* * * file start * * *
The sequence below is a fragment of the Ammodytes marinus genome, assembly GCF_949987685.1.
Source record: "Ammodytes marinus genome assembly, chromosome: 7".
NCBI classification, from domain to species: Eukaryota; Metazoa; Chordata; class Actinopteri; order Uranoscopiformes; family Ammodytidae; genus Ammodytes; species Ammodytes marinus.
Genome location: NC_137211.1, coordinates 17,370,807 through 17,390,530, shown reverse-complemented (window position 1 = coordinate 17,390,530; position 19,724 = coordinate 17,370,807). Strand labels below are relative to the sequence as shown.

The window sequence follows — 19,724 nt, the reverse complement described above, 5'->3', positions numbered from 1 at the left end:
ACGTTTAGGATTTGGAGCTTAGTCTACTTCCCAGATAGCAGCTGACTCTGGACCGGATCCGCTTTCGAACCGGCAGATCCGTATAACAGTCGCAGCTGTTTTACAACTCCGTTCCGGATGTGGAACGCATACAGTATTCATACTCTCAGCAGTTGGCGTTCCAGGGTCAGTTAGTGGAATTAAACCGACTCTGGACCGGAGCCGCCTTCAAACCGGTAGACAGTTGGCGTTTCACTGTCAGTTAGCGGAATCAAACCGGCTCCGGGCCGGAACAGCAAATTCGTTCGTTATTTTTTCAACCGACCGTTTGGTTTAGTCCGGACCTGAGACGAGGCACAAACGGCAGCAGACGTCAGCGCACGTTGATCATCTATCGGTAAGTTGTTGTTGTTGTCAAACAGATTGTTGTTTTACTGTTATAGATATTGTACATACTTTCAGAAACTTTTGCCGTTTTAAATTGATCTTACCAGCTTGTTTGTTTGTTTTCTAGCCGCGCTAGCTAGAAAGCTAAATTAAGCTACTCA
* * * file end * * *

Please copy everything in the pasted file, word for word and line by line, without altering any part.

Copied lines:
The sequence below is a fragment of the Ammodytes marinus genome, assembly GCF_949987685.1.
Source record: "Ammodytes marinus genome assembly, chromosome: 7".
NCBI classification, from domain to species: Eukaryota; Metazoa; Chordata; class Actinopteri; order Uranoscopiformes; family Ammodytidae; genus Ammodytes; species Ammodytes marinus.
Genome location: NC_137211.1, coordinates 17,370,807 through 17,390,530, shown reverse-complemented (window position 1 = coordinate 17,390,530; position 19,724 = coordinate 17,370,807). Strand labels below are relative to the sequence as shown.

The window sequence follows — 19,724 nt, the reverse complement described above, 5'->3', positions numbered from 1 at the left end:
ACGTTTAGGATTTGGAGCTTAGTCTACTTCCCAGATAGCAGCTGACTCTGGACCGGATCCGCTTTCGAACCGGCAGATCCGTATAACAGTCGCAGCTGTTTTACAACTCCGTTCCGGATGTGGAACGCATACAGTATTCATACTCTCAGCAGTTGGCGTTCCAGGGTCAGTTAGTGGAATTAAACCGACTCTGGACCGGAGCCGCCTTCAAACCGGTAGACAGTTGGCGTTTCACTGTCAGTTAGCGGAATCAAACCGGCTCCGGGCCGGAACAGCAAATTCGTTCGTTATTTTTTCAACCGACCGTTTGGTTTAGTCCGGACCTGAGACGAGGCACAAACGGCAGCAGACGTCAGCGCACGTTGATCATCTATCGGTAAGTTGTTGTTGTTGTCAAACAGATTGTTGTTTTACTGTTATAGATATTGTACATACTTTCAGAAACTTTTGCCGTTTTAAATTGATCTTACCAGCTTGTTTGTTTGTTTTCTAGCCGCGCTAGCTAGAAAGCTAAATTAAGCTACTCA